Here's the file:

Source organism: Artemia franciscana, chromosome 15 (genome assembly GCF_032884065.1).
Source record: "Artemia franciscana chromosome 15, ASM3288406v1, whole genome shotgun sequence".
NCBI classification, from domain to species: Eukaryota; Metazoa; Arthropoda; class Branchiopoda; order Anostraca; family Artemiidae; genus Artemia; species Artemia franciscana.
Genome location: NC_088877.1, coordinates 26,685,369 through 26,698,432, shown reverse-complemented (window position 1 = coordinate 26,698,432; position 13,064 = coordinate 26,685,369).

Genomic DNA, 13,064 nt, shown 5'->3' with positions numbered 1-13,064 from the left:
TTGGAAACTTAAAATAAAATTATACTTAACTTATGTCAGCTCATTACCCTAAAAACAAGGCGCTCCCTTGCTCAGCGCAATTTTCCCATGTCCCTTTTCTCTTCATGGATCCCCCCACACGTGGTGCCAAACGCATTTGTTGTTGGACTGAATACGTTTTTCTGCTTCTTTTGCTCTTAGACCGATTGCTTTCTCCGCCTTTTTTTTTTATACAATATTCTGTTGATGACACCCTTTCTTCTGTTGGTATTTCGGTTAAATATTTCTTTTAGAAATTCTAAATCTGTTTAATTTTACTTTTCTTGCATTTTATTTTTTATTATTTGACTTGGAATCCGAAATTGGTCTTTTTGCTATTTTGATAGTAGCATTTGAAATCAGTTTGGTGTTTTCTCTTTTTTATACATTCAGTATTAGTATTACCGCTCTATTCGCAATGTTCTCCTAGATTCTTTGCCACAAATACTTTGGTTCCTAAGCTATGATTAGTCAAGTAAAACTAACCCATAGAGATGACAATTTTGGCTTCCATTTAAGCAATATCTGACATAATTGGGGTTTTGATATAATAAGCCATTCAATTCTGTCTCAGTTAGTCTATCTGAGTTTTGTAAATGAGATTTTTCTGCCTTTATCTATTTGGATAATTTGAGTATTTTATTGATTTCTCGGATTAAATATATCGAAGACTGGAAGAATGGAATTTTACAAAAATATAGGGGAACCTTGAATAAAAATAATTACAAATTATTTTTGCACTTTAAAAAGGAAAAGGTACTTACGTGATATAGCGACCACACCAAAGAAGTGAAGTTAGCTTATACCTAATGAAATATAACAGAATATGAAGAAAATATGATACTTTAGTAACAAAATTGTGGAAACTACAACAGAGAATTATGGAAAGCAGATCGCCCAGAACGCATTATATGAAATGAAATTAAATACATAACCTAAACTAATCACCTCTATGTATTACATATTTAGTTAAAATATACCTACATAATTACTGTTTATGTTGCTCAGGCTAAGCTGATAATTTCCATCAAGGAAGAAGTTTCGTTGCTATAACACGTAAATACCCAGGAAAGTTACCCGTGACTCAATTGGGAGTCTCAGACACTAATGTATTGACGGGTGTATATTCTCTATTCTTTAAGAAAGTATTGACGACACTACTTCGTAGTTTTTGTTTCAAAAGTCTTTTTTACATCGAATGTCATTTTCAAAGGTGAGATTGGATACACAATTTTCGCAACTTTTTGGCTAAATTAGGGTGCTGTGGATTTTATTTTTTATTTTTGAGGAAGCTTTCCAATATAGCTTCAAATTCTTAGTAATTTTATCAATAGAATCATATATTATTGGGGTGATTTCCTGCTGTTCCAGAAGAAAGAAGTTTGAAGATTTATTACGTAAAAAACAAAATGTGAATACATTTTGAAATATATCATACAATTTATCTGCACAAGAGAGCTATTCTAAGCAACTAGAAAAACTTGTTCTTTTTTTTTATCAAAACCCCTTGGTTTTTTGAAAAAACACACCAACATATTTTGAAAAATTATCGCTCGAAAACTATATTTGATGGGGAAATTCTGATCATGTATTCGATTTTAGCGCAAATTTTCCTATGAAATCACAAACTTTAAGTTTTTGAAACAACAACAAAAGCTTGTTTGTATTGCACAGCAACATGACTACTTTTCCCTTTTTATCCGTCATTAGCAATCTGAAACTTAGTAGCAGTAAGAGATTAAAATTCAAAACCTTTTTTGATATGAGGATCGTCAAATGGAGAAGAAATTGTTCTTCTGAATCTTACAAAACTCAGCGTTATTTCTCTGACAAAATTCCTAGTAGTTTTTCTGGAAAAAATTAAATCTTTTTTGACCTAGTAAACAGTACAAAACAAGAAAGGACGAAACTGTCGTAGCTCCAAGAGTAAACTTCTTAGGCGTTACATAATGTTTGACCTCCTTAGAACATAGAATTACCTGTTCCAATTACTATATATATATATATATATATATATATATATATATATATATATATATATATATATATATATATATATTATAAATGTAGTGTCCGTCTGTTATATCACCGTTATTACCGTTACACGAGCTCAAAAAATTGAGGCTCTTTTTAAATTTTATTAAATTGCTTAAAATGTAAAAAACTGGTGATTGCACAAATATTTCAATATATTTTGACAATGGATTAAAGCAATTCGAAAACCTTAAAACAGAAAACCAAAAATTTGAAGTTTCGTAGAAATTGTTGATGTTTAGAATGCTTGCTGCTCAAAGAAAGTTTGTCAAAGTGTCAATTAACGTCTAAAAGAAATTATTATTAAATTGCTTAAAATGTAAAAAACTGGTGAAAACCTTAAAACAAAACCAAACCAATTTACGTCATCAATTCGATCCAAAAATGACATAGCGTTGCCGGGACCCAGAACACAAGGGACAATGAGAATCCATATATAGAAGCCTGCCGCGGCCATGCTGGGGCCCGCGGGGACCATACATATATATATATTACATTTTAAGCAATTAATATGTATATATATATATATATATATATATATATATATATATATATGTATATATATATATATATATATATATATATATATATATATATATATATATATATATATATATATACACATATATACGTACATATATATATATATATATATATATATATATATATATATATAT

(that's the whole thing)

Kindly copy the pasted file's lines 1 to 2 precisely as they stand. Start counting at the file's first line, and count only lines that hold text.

Source organism: Artemia franciscana, chromosome 15 (genome assembly GCF_032884065.1).
Source record: "Artemia franciscana chromosome 15, ASM3288406v1, whole genome shotgun sequence".